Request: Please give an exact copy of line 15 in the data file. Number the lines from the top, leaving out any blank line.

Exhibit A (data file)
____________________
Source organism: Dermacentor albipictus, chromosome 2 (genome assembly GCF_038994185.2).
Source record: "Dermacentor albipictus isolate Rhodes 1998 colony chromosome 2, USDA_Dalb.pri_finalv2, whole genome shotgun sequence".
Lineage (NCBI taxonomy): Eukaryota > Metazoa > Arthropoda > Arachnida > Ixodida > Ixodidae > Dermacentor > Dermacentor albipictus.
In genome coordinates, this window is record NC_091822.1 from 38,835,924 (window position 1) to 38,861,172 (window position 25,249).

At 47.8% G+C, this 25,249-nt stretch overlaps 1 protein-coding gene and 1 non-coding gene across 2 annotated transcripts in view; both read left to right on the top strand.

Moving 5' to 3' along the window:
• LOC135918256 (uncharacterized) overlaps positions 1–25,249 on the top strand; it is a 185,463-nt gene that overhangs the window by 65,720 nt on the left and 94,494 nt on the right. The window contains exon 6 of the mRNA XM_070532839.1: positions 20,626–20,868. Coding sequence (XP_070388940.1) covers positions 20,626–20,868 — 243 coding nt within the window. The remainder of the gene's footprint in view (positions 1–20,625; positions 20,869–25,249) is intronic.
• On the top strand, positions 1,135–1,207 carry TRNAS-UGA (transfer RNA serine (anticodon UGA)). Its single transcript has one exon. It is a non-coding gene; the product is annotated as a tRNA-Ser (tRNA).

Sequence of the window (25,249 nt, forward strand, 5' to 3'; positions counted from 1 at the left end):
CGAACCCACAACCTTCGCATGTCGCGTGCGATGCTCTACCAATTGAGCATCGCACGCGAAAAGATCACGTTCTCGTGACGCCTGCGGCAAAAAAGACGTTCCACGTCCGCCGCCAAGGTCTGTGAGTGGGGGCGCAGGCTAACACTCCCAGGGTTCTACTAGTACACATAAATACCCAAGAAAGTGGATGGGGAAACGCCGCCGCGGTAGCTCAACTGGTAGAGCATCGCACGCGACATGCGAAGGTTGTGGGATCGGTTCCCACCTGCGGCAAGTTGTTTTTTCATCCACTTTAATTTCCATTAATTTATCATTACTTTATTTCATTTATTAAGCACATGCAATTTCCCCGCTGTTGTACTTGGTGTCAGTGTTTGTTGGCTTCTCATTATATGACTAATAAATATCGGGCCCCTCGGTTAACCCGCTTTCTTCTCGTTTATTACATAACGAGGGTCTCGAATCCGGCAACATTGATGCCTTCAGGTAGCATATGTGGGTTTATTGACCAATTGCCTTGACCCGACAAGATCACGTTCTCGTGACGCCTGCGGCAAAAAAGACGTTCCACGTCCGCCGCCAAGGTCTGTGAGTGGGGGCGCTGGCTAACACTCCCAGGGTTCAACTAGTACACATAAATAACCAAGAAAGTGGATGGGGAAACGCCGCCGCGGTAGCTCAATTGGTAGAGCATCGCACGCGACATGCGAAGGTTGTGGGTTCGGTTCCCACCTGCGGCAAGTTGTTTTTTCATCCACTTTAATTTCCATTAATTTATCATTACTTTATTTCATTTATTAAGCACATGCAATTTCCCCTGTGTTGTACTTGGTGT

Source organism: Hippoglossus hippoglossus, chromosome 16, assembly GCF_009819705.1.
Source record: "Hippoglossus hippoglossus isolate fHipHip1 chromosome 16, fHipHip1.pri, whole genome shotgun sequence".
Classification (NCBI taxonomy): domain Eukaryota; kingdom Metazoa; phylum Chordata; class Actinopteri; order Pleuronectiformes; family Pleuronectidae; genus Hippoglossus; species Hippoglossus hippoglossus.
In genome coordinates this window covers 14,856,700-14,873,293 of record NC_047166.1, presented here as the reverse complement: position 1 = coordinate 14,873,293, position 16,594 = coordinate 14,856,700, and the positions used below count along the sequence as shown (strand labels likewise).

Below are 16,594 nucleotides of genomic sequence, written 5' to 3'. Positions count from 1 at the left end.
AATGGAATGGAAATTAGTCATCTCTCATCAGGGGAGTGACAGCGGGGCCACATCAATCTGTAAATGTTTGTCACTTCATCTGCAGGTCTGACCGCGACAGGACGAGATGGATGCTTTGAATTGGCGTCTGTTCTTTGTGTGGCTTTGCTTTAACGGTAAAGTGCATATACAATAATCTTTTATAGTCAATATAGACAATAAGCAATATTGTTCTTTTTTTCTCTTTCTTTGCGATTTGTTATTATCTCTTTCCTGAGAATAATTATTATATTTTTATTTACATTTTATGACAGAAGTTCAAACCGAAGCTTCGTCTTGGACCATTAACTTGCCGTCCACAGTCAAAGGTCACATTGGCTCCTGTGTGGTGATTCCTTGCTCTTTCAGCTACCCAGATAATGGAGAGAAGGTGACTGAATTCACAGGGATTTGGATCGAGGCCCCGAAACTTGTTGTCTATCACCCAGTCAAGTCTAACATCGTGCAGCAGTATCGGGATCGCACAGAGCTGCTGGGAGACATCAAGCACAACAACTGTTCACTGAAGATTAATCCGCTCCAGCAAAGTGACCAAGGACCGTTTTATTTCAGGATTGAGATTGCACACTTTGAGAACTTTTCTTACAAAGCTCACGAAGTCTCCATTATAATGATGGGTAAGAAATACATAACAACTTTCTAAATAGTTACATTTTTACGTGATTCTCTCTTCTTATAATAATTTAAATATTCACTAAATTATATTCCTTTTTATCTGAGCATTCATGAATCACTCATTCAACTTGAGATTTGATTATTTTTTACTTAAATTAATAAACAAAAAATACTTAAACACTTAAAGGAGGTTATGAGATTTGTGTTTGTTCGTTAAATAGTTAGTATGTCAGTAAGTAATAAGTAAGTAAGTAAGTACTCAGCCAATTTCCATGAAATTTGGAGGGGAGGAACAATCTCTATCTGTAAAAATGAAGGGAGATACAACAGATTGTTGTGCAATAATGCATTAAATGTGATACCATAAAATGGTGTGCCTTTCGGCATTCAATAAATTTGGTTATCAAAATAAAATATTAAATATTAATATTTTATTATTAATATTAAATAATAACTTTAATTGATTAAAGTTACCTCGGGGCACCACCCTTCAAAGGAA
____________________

Below are 16,594 nucleotides of genomic sequence, written 5' to 3'. Positions count from 1 at the left end.